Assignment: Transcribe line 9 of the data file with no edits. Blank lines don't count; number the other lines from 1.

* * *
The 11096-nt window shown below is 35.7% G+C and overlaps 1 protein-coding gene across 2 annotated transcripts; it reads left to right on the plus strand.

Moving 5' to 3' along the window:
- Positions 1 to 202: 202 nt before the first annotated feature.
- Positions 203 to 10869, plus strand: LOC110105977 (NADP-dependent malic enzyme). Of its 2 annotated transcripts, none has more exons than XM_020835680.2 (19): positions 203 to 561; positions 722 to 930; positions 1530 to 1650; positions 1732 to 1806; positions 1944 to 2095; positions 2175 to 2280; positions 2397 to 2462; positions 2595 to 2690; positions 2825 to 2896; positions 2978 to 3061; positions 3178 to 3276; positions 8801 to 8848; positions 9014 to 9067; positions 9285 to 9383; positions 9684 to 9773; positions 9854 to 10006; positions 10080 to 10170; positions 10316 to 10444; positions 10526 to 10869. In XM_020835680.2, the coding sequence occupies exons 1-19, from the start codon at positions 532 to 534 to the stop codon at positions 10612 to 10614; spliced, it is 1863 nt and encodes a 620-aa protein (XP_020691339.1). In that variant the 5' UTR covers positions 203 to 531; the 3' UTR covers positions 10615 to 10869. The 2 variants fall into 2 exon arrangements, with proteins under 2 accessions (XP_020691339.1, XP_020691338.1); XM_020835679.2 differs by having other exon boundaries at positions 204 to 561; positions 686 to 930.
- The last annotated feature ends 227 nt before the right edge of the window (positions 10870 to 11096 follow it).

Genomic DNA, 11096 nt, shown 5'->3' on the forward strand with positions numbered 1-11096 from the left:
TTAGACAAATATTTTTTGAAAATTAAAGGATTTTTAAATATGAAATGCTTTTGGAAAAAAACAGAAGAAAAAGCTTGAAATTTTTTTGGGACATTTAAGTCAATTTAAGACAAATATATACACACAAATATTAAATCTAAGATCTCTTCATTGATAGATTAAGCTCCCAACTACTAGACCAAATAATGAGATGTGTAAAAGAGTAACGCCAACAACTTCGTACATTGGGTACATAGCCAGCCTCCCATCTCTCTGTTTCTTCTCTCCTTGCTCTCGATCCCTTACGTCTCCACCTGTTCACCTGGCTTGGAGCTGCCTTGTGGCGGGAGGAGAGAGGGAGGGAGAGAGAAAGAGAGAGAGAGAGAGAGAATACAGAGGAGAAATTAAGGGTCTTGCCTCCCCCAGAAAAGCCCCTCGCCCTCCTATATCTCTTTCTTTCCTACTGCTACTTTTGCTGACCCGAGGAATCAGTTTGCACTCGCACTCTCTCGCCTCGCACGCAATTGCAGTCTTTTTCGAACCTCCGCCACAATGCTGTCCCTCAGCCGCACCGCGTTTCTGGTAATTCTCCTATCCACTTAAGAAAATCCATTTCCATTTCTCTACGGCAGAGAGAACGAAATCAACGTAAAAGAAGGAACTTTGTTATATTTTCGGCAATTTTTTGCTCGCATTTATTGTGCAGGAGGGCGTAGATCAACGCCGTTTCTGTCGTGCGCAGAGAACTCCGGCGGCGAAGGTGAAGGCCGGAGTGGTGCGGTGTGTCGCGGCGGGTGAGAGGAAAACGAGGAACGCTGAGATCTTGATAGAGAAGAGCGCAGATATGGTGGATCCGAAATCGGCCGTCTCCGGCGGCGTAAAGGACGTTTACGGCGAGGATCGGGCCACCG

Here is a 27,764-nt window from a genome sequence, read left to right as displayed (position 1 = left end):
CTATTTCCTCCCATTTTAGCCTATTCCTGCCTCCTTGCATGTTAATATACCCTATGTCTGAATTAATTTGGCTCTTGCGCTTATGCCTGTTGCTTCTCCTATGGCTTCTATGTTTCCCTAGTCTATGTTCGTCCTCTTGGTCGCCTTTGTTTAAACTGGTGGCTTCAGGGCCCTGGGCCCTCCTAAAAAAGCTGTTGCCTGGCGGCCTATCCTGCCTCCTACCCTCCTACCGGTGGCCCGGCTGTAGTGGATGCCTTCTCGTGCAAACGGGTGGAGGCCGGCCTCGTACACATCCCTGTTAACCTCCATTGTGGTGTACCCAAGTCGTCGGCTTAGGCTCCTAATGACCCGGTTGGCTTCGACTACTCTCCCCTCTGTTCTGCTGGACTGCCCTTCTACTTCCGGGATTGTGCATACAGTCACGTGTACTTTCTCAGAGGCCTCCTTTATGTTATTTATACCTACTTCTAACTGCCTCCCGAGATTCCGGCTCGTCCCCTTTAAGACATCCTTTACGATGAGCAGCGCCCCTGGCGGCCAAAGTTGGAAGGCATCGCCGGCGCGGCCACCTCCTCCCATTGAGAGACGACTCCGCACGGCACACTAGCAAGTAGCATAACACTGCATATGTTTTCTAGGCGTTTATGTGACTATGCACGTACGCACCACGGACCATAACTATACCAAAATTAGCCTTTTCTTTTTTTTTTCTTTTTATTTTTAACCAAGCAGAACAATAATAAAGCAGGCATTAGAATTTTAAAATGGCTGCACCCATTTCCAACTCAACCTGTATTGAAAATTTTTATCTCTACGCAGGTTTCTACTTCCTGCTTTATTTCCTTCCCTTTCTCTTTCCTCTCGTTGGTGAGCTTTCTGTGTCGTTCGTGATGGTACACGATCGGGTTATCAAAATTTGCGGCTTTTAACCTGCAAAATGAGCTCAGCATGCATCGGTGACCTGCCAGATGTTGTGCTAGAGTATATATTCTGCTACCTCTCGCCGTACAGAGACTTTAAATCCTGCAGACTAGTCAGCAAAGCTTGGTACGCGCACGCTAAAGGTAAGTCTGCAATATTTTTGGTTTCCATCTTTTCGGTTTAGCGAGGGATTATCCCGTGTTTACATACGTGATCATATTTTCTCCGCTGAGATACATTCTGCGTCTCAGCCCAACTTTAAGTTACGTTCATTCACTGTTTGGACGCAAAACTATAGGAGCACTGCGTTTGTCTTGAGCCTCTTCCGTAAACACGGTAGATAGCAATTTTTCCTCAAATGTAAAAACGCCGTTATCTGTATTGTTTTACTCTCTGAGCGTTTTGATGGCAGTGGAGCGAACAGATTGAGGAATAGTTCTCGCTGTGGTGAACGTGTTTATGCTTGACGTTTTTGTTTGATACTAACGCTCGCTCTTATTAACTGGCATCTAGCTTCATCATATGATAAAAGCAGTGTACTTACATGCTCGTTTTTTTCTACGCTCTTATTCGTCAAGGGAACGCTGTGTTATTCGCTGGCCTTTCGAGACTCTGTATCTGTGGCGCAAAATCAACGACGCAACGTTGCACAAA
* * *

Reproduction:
CTATTTCCTCCCATTTTAGCCTATTCCTGCCTCCTTGCATGTTAATATACCCTATGTCTGAATTAATTTGGCTCTTGCGCTTATGCCTGTTGCTTCTCCTATGGCTTCTATGTTTCCCTAGTCTATGTTCGTCCTCTTGGTCGCCTTTGTTTAAACTGGTGGCTTCAGGGCCCTGGGCCCTCCTAAAAAAGCTGTTGCCTGGCGGCCTATCCTGCCTCCTACCCTCCTACCGGTGGCCCGGCTGTAGTGGATGCCTTCTCGTGCAAACGGGTGGAGGCCGGCCTCGTACACATCCCTGTTAACCTCCATTGTGGTGTACCCAAGTCGTCGGCTTAGGCTCCTAATGACCCGGTTGGCTTCGACTACTCTCCCCTCTGTTCTGCTGGACTGCCCTTCTACTTCCGGGATTGTGCATACAGTCACGTGTACTTTCTCAGAGGCCTCCTTTATGTTATTTATACCTACTTCTAACTGCCTCCCGAGATTCCGGCTCGTCCCCTTTAAGACATCCTTTACGATGAGCAGCGCCCCTGGCGGCCAAAGTTGGAAGGCATCGCCGGCGCGGCCACCTCCTCCCATTGAGAGACGACTCCGCACGGCACACTAGCAAGTAGCATAACACTGCATATGTTTTCTAGGCGTTTATGTGACTATGCACGTACGCACCACGGACCATAACTATACCAAAATTAGCCTTTTCTTTTTTTTTTCTTTTTATTTTTAACCAAGCAGAACAATAATAAAGCAGGCATTAGAATTTTAAAATGGCTGCACCCATTTCCAACTCAACCTGTATTGAAAATTTTTATCTCTACGCAGGTTTCTACTTCCTGCTTTATTTCCTTCCCTTTCTCTTTCCTCTCGTTGGTGAGCTTTCTGTGTCGTTCGTGATGGTACACGATCGGGTTATCAAAATTTGCGGCTTTTAACCTGCAAAATGAGCTCAGCATGCATCGGTGACCTGCCAGATGTTGTGCTAGAGTATATATTCTGCTACCTCTCGCCGTACAGAGACTTTAAATCCTGCAGACTAGTCAGCAAAGCTTGGTACGCGCACGCTAAAGGTAAGTCTGCAATATTTTTGGTTTCCATCTTTTCGGTTTAGCGAGGGATTATCCCGTGTTTACATACGTGATCATATTTTCTCCGCTGAGATACATTCTGCGTCTCAGCCCAACTTTAAGTTACGTTCATTCACTGTTTGGACGCAAAACTATAGGAGCACTGCGTTTGTCTTGAGCCTCTTCCGTAAACACGGTAGATAGCAATTTTTCCTCAAATGTAAAAACGCCGTTATCTGTATTGTTTTACTCTCTGAGCGTTTTGATGGCAGTGGAGCGAACAGATTGAGGAATAGTTCTCGCTGTGGTGAACGTGTTTATGCTTGACGTTTTTGTTTGATACTAACGCTCGCTCTTATTAACTGGCATCTAGCTTCATCATATGATAAAAGCAGTGTACTTACATGCTCGTTTTTTTCTACGCTCTTATTCGTCAAGGGAACGCTGTGTTATTCGCTGGCCTTTCGAGACTCTGTATCTGTGGCGCAAAATCAACGACGCAACGTTGCACAAA